last trial, which ended in a mistrial in December when the jury
deadlocked, was read for this jury.
This is the
fourth trial for Terry Borgia after three mistrials.
arguments are set for 1 p.m. with the jury expected to start
deliberations this afternoon.
Mistrial declared in Clinton
Township grandson drowning case
By Chad Selweski - TheNewsHerald.com
June 9, 2012
In a murder case that has taken many twists and
turns, a sudden mistrial was declared on Friday in the judicial
proceedings for a Clinton Township grandmother accused of drowning
her 4-year-old son in a bathtub.
Macomb Circuit Judge Peter Maceroni reluctantly
halted the first-degree murder trial for Terry Borgia after the
attorneys in the case realized that the Clinton Township police
erred by obtaining a search warrant under false pretenses. The
warrant was used by a Clinton Township detective to obtain a
jailhouse confession from Borgia, a recording of which had been
played to the jury.
In the coming weeks, a special hearing will be
conducted by Maceroni to determine how and why the police botched
the warrant process. After that issue is resolved, the county
Prosecutor’s Office will seek a new trial.
In the meantime, Maceroni will take under
advisement a motion by defense attorney Mark Haddad to release
Borgia from the Macomb County Jail on a personal bond and put her
on a tether. Borgia, 62, has spent 18 months in a mental health
facility and nearly a year in jail since the January, 2010 death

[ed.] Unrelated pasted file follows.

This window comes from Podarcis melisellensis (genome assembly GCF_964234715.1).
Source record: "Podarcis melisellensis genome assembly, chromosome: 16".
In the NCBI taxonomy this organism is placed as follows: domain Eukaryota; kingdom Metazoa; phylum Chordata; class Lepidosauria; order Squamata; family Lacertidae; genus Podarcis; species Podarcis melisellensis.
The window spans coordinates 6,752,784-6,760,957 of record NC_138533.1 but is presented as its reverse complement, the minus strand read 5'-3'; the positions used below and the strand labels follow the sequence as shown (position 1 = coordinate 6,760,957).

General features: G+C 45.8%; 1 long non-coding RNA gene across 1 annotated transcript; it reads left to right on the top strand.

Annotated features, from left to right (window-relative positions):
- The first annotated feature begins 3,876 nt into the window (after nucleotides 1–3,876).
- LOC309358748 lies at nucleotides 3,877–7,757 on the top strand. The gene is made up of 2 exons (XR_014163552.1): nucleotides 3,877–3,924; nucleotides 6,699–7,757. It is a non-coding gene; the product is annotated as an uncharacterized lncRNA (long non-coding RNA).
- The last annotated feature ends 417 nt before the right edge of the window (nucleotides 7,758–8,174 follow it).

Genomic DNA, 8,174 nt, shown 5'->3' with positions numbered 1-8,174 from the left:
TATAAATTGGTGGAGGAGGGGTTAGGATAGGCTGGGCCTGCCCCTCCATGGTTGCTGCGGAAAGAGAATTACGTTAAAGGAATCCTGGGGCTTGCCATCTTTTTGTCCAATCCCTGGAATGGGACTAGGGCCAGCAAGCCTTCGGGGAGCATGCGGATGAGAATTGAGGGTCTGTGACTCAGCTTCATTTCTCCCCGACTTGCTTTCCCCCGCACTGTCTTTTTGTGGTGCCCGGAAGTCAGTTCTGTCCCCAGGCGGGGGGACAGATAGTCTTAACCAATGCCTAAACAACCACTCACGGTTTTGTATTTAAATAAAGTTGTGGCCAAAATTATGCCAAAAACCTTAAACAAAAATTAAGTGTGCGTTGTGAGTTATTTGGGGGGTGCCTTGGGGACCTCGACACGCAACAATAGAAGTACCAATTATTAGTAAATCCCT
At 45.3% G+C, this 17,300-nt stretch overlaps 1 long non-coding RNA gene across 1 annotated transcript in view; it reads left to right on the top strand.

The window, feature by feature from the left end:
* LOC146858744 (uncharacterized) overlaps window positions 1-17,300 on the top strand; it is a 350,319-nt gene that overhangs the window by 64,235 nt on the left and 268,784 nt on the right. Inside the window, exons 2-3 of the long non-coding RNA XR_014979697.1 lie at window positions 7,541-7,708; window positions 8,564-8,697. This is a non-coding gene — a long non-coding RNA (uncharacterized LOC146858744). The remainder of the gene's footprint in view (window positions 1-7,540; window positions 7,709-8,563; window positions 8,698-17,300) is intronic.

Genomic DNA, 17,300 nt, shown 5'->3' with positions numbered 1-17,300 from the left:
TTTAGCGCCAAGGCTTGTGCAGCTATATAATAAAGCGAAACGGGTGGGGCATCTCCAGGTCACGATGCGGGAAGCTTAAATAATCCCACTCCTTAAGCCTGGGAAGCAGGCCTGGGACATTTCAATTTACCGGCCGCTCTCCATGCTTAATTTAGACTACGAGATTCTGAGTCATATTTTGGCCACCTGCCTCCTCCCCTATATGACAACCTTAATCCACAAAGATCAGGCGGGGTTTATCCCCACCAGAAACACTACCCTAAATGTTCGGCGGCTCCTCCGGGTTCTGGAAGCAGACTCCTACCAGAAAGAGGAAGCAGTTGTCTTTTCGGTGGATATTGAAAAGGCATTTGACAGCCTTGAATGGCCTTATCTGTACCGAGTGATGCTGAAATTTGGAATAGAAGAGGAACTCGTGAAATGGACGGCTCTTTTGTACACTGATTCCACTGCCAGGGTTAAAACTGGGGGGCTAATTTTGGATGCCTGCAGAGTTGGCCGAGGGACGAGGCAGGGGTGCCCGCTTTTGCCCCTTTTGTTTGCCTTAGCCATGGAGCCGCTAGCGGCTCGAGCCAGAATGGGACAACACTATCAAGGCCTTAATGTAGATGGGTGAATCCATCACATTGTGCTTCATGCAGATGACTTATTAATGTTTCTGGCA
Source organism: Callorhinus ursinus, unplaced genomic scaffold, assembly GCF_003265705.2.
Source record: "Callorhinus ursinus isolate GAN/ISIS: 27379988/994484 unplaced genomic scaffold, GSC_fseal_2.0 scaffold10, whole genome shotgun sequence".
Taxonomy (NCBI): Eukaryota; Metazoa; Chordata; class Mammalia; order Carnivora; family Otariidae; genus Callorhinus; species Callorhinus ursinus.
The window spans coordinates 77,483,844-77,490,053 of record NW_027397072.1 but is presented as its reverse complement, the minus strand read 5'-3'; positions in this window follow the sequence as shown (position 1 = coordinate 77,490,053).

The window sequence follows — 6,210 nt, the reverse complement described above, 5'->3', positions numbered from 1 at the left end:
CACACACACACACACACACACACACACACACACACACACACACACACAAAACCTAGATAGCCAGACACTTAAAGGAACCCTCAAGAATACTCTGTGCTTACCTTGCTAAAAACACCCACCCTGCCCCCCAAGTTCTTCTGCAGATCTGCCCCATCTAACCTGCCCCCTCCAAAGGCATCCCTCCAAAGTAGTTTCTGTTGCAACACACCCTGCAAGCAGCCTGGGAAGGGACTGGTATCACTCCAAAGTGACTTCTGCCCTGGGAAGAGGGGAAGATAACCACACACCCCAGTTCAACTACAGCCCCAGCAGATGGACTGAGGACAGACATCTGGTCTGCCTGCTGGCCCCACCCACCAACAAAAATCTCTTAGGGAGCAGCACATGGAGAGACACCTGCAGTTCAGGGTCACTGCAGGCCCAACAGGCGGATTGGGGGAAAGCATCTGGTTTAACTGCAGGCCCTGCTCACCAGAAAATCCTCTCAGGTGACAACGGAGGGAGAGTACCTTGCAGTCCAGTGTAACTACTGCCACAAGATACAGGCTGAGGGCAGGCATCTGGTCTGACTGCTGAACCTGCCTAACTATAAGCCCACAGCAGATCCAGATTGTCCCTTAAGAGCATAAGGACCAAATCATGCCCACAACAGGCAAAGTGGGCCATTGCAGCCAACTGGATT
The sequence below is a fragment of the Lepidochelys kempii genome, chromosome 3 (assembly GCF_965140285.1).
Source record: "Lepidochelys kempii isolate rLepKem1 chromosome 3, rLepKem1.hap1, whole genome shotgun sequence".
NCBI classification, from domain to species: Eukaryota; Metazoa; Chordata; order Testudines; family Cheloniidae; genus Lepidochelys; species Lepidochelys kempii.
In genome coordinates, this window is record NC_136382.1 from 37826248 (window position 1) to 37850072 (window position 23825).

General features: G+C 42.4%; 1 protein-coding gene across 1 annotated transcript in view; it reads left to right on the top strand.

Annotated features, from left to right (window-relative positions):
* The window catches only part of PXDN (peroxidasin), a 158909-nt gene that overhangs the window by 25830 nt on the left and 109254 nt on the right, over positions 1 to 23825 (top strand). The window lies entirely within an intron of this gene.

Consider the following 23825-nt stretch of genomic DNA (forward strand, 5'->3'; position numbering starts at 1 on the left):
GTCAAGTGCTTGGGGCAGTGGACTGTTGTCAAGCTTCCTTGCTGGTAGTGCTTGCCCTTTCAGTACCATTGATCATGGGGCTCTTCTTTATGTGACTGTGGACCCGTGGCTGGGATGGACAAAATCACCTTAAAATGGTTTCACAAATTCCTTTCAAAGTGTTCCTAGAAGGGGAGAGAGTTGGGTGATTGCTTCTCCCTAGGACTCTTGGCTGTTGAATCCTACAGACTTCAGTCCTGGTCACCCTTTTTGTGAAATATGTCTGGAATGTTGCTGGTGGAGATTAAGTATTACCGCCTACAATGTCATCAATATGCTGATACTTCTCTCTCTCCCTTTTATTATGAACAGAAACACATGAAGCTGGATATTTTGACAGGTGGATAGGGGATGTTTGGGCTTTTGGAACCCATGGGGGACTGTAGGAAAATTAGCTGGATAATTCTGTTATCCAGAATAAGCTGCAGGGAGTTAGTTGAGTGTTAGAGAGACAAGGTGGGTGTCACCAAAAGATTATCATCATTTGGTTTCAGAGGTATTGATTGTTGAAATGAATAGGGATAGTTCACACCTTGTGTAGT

of her grandson, DeAngelo Tobia.
Her oldest daughter told the judge she would gladly provide a home
for her mother while she awaits a new trial.
“I have two daughters, ages 13 and 9, who love their grandma more
than anything in the world. And they don’t want her to stay in the
Macomb County Jail,” she said, trying to hold back tears. “This is
While her daughters believe the drowning was an accident, Borgia
has allegedly admitted several times to killing the boy.
The case has featured an unusual timeline: On Jan. 11, 2010, the
drowning occurred while Borgia was babysitting the 4-year-old at
her Clinton Township apartment, and Borgia was quickly arrested;
she was initially deemed to be incompetent to stand trial and sent
to a mental health facility; she was eventually diagnosed as
capable of facing trial at a special judicial proceeding and an
insanity defense was rejected; in February she pleaded no contest
to the first-degree murder charge, though it brings a mandatory
life sentence; about a month later, Borgia withdrew the plea; the
trial finally began on Wednesday and, just two days later, came to
a sudden halt.
Attorneys on both sides said the mistake made by the police came
when Detective William Furno sought a warrant to photograph at the
jail bruises on Borgia’s arms, which investigators believe show
signs that the boy tried to fight his way free from her before he